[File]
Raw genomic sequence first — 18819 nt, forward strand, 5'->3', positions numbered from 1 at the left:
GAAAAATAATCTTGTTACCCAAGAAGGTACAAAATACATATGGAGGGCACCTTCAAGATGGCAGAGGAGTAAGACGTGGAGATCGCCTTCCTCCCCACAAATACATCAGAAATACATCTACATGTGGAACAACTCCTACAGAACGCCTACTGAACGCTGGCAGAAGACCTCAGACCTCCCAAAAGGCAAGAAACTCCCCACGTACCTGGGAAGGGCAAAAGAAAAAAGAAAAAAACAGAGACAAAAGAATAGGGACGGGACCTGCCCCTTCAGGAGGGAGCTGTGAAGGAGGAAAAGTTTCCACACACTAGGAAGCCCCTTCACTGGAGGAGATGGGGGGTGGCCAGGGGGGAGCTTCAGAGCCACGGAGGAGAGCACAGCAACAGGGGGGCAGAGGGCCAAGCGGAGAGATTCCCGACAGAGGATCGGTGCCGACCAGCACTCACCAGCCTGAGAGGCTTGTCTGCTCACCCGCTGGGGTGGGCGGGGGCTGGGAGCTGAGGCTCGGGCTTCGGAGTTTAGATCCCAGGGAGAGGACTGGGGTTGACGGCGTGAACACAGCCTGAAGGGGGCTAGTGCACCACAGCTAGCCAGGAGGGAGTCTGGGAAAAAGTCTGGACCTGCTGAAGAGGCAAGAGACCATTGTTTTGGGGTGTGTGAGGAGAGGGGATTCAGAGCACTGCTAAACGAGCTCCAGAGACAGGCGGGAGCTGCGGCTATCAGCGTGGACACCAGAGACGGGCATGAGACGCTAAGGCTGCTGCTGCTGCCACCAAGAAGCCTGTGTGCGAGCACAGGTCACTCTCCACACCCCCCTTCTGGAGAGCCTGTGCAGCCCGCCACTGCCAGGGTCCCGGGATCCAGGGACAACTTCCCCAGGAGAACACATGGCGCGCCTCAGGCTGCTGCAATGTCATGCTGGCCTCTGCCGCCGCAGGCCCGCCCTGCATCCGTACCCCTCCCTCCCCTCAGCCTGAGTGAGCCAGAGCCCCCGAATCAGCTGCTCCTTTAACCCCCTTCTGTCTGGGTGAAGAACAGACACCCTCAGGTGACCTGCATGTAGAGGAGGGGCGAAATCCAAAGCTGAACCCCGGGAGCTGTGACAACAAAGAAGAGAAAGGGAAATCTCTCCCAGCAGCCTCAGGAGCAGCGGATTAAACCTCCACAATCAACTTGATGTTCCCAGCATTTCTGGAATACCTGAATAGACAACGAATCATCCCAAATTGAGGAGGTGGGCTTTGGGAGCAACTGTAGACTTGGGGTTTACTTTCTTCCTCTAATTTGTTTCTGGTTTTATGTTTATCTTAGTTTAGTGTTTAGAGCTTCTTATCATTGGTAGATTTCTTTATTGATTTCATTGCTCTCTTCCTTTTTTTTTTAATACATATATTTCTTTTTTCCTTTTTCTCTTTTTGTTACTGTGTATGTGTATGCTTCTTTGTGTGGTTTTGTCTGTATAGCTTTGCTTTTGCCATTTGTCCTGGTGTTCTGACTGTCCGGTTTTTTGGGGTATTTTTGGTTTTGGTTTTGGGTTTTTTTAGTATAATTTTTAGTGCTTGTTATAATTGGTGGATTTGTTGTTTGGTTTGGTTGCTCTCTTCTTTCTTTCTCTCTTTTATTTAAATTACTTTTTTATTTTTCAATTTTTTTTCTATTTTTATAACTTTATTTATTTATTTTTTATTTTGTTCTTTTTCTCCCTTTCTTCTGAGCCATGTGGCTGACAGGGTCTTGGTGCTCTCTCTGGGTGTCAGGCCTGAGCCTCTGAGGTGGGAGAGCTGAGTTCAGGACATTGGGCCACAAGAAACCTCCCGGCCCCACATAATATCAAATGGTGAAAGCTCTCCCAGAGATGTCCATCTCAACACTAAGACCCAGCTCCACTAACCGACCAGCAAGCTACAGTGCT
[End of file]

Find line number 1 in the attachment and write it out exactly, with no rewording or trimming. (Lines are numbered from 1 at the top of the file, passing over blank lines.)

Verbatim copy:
Raw genomic sequence first — 18819 nt, forward strand, 5'->3', positions numbered from 1 at the left: